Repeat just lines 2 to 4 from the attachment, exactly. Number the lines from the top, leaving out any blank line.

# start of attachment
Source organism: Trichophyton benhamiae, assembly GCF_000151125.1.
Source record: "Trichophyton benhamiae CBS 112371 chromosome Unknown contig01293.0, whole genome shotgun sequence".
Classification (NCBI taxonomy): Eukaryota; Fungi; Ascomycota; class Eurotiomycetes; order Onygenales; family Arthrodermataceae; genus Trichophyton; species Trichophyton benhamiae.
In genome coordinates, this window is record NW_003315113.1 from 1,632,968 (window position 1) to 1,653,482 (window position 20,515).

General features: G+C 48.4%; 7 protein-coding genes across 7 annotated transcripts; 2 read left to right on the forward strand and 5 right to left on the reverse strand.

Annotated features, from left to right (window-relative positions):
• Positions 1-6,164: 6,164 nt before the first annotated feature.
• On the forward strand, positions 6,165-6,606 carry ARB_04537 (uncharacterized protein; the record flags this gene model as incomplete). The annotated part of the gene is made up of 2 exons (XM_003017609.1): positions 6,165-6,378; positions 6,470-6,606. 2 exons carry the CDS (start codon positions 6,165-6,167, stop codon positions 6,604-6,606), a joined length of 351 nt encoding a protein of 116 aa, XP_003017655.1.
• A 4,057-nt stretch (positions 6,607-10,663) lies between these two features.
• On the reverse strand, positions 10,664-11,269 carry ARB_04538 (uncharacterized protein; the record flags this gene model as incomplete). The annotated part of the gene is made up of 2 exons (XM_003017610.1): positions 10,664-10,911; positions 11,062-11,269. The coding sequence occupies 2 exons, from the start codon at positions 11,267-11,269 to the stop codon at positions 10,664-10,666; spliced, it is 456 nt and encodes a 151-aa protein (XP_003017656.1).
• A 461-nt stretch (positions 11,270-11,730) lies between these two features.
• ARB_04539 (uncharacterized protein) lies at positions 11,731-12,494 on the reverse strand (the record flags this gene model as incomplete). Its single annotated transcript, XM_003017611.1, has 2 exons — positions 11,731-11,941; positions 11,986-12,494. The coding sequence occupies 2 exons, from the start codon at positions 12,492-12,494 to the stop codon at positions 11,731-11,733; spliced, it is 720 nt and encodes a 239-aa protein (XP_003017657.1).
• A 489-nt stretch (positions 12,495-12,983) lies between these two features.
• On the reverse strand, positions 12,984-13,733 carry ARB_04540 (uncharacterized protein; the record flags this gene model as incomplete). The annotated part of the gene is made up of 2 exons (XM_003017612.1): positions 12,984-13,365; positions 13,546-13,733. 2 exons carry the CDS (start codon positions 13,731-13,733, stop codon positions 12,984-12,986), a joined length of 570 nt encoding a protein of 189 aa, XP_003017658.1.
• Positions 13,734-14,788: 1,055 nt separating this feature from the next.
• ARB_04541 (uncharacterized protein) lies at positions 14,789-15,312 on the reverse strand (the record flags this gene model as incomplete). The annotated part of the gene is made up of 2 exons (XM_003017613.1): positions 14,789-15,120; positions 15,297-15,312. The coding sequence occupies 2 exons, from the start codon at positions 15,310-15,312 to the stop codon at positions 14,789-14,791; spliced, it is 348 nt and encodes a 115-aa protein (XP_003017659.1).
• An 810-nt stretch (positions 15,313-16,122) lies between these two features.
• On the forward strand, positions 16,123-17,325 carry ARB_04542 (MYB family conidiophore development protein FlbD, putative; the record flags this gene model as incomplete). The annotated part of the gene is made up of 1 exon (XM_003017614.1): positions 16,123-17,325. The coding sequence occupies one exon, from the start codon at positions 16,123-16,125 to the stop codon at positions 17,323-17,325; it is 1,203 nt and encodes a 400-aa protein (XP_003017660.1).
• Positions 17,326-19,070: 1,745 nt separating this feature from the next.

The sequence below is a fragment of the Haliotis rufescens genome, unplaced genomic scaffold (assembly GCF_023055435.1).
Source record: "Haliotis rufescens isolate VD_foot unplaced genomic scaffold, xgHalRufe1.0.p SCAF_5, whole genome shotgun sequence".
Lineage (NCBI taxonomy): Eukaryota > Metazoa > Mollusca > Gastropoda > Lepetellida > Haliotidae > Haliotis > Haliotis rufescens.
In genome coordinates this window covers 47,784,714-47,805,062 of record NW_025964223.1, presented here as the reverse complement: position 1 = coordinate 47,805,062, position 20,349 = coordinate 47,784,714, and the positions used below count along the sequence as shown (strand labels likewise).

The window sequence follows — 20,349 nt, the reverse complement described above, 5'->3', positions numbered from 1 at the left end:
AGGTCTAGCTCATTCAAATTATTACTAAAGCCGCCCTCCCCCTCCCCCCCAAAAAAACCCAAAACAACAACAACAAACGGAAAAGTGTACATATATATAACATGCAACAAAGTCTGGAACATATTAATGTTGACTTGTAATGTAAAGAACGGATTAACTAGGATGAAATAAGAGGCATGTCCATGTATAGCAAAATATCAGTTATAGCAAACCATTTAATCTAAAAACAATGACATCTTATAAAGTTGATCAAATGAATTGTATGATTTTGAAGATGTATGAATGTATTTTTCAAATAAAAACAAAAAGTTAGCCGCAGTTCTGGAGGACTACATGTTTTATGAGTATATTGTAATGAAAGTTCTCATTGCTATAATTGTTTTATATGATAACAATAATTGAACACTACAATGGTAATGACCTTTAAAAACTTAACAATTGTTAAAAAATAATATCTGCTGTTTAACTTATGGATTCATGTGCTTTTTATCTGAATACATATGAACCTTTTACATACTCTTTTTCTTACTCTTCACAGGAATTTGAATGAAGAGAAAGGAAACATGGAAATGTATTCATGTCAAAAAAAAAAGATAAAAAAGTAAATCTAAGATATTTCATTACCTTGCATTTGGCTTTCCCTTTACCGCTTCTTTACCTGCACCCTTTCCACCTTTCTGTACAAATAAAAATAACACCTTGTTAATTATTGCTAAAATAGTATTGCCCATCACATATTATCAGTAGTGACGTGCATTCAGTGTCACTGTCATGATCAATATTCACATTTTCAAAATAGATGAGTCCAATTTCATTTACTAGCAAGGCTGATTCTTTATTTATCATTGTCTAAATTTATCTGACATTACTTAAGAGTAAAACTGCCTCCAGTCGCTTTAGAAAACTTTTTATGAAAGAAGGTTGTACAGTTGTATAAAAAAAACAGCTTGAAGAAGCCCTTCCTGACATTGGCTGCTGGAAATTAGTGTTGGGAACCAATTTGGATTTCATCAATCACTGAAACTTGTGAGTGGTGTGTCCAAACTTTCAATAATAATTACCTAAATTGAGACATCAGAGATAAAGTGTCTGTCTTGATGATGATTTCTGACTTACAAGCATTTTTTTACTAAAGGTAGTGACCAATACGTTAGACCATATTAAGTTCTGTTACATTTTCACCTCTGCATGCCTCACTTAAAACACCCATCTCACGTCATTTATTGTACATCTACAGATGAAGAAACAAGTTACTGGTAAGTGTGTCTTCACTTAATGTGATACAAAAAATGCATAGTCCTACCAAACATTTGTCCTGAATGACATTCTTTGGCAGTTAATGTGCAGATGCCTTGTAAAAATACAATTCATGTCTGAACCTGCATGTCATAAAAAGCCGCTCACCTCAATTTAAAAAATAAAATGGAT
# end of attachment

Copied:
Source record: "Trichophyton benhamiae CBS 112371 chromosome Unknown contig01293.0, whole genome shotgun sequence".
Classification (NCBI taxonomy): Eukaryota; Fungi; Ascomycota; class Eurotiomycetes; order Onygenales; family Arthrodermataceae; genus Trichophyton; species Trichophyton benhamiae.
In genome coordinates, this window is record NW_003315113.1 from 1,632,968 (window position 1) to 1,653,482 (window position 20,515).